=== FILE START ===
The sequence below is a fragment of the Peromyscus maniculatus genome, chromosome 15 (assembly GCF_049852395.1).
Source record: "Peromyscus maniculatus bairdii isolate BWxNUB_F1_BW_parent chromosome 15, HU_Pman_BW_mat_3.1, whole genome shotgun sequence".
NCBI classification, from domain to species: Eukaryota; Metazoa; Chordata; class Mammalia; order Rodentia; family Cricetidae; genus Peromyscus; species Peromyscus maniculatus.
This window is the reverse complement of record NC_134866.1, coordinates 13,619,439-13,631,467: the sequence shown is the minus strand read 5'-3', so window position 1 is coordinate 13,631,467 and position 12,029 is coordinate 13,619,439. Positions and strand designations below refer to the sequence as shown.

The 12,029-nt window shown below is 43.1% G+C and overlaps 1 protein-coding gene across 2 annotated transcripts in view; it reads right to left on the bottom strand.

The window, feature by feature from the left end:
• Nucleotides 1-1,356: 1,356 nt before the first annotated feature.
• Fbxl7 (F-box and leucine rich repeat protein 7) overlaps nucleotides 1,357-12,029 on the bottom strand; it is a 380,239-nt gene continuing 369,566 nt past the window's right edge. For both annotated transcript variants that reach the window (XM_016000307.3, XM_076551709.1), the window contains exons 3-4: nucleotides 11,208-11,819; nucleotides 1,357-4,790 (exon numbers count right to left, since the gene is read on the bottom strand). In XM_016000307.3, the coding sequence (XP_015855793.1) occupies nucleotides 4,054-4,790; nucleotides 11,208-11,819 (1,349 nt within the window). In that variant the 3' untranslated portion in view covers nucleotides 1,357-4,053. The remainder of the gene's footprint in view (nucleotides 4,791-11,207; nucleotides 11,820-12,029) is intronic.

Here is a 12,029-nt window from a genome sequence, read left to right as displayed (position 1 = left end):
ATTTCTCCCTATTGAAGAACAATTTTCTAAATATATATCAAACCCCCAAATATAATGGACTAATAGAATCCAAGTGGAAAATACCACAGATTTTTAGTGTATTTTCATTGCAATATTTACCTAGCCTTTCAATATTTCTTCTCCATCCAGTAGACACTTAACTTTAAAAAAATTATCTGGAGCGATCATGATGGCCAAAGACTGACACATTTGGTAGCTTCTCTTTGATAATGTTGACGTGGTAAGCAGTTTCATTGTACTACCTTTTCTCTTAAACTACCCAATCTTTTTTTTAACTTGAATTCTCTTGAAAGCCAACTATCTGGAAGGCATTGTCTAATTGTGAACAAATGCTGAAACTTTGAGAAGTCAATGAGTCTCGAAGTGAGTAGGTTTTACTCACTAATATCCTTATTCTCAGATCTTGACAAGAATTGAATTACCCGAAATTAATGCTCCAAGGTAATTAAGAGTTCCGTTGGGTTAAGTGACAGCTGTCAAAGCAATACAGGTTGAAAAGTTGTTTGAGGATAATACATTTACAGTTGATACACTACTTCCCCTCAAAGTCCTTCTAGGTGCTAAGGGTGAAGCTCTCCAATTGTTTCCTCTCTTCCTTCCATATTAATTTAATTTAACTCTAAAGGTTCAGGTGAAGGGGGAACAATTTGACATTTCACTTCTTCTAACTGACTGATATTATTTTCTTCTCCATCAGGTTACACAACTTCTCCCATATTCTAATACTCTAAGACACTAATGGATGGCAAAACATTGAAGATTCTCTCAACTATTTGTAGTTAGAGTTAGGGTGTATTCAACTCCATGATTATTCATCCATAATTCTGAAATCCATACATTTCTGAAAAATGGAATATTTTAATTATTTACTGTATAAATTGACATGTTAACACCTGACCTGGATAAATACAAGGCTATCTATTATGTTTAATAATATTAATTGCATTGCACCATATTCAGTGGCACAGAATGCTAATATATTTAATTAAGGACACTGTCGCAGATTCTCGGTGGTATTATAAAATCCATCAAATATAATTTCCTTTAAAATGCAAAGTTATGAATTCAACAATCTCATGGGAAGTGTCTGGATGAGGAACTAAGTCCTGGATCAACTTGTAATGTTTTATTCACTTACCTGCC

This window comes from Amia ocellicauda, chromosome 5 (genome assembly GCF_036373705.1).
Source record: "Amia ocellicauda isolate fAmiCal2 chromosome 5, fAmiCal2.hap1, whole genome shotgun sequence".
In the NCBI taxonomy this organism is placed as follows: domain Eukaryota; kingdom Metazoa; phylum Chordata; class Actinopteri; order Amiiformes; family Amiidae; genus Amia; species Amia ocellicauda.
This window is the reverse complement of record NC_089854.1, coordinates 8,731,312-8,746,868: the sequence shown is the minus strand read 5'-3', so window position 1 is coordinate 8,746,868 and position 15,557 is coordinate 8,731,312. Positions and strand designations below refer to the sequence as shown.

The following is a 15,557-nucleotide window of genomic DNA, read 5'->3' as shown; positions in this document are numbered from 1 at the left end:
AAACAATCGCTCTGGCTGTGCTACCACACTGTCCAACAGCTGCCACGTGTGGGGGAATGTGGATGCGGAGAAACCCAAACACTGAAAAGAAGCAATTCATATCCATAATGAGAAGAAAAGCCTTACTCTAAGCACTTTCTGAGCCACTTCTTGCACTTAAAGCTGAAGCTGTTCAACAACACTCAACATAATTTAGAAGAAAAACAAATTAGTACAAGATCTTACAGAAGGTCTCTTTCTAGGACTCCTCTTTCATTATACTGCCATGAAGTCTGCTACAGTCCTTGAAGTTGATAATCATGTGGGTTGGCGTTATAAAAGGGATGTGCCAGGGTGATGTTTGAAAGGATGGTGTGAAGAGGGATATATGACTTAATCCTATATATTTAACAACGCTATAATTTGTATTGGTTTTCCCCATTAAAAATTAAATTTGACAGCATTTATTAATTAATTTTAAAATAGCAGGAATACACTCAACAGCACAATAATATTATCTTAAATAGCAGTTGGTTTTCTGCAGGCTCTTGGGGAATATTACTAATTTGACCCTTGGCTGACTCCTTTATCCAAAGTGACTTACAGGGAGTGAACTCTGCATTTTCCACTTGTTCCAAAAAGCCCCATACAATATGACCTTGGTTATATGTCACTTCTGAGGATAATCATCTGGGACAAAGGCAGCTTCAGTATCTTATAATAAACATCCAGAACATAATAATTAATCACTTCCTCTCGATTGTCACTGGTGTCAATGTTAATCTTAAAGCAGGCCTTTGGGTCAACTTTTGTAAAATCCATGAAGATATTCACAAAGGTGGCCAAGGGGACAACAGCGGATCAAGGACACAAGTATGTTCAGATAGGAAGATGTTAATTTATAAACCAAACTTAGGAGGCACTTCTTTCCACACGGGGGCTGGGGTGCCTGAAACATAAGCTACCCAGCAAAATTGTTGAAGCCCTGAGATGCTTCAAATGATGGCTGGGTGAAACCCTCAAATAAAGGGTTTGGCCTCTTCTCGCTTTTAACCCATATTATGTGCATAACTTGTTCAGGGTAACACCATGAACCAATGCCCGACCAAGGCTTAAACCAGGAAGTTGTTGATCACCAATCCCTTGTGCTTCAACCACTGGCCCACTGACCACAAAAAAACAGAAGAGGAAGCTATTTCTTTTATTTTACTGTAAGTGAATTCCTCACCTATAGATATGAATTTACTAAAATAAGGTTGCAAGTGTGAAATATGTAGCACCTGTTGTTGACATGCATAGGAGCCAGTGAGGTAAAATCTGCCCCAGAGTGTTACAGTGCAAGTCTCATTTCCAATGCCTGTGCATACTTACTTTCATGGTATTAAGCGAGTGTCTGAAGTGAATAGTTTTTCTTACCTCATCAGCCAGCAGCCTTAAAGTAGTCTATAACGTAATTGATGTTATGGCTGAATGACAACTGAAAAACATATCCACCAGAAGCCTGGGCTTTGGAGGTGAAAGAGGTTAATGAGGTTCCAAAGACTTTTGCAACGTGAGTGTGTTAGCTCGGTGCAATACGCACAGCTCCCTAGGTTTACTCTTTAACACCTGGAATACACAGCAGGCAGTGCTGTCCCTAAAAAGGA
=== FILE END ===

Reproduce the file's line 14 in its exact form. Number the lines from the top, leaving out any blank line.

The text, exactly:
This window is the reverse complement of record NC_089854.1, coordinates 8,731,312-8,746,868: the sequence shown is the minus strand read 5'-3', so window position 1 is coordinate 8,746,868 and position 15,557 is coordinate 8,731,312. Positions and strand designations below refer to the sequence as shown.